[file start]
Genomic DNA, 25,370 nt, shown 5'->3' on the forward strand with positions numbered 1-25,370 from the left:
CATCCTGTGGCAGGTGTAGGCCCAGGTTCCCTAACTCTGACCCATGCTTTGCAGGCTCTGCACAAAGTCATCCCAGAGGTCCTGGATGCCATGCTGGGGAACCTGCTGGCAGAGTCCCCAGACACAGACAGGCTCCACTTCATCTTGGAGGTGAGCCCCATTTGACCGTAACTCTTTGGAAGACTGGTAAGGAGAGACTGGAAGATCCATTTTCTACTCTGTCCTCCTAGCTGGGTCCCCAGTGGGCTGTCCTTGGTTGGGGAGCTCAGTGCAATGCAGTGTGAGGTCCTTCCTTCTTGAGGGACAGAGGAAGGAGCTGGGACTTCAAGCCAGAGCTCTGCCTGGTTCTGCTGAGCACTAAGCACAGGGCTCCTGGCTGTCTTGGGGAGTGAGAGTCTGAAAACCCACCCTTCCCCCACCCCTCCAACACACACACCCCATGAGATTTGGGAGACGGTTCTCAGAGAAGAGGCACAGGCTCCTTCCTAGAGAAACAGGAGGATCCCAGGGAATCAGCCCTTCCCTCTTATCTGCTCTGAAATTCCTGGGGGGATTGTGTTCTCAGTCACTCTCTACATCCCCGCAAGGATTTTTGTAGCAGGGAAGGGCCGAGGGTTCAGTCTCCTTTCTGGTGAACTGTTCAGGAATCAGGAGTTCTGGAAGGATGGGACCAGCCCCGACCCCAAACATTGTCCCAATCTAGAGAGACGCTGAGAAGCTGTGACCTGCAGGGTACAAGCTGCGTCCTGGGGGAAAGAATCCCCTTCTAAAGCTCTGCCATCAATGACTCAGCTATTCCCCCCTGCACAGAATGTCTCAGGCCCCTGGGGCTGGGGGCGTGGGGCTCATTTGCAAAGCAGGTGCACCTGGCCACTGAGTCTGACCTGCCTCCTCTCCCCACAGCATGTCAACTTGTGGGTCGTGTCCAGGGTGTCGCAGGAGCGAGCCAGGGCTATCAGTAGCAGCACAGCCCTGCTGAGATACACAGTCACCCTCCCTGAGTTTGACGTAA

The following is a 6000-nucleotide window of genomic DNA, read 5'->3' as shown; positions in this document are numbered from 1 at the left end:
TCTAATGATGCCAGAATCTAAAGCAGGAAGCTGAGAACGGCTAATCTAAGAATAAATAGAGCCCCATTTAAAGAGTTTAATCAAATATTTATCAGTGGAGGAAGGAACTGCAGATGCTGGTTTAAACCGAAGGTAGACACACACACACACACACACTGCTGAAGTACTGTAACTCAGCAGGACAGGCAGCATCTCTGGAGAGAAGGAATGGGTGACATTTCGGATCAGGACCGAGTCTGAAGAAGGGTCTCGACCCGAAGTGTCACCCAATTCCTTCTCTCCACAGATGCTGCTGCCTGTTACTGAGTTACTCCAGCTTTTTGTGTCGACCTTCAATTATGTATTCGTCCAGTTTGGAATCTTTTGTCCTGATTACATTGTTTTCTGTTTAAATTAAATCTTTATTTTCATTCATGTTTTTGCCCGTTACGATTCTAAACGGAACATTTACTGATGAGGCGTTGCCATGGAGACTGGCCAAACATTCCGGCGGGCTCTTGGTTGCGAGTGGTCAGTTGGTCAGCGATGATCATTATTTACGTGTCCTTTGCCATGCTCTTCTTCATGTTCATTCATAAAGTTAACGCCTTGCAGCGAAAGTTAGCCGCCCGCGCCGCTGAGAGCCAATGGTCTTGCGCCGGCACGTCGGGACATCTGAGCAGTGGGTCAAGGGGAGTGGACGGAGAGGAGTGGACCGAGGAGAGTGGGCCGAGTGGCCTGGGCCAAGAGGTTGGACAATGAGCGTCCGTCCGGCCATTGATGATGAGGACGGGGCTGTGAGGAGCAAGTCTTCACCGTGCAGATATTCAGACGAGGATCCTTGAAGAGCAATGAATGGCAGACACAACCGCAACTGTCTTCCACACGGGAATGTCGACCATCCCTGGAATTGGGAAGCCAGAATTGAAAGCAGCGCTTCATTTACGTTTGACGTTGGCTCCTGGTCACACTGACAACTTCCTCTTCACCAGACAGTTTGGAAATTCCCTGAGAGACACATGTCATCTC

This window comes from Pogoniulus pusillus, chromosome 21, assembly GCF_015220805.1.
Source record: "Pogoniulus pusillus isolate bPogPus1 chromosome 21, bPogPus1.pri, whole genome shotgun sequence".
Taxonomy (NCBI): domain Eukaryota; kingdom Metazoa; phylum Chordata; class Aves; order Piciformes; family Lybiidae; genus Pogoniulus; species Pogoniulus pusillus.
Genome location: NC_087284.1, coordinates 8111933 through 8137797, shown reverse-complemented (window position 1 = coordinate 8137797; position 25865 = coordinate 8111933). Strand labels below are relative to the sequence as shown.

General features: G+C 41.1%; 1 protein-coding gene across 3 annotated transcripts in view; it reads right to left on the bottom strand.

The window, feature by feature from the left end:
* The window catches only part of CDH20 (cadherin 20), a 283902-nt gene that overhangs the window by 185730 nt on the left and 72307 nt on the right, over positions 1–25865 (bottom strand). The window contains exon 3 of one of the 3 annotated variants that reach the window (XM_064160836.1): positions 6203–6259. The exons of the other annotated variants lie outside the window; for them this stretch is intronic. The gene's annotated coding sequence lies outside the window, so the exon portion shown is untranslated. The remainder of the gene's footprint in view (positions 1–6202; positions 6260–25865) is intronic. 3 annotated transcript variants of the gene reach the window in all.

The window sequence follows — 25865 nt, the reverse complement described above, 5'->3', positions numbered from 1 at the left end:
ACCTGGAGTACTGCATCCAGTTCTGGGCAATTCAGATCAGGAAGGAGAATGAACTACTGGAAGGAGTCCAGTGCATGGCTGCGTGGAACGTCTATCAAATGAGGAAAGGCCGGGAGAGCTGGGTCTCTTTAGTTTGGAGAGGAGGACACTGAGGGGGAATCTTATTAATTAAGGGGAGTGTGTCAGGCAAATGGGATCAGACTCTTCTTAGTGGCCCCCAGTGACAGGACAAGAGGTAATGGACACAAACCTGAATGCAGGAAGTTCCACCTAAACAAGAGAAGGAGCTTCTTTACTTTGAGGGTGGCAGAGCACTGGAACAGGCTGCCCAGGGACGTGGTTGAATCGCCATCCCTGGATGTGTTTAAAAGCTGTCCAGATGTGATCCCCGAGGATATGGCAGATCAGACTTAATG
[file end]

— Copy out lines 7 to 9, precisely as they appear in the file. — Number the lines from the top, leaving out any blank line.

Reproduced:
Taxonomy (NCBI): domain Eukaryota; kingdom Metazoa; phylum Chordata; class Aves; order Piciformes; family Lybiidae; genus Pogoniulus; species Pogoniulus pusillus.
Genome location: NC_087284.1, coordinates 8111933 through 8137797, shown reverse-complemented (window position 1 = coordinate 8137797; position 25865 = coordinate 8111933). Strand labels below are relative to the sequence as shown.

General features: G+C 41.1%; 1 protein-coding gene across 3 annotated transcripts in view; it reads right to left on the bottom strand.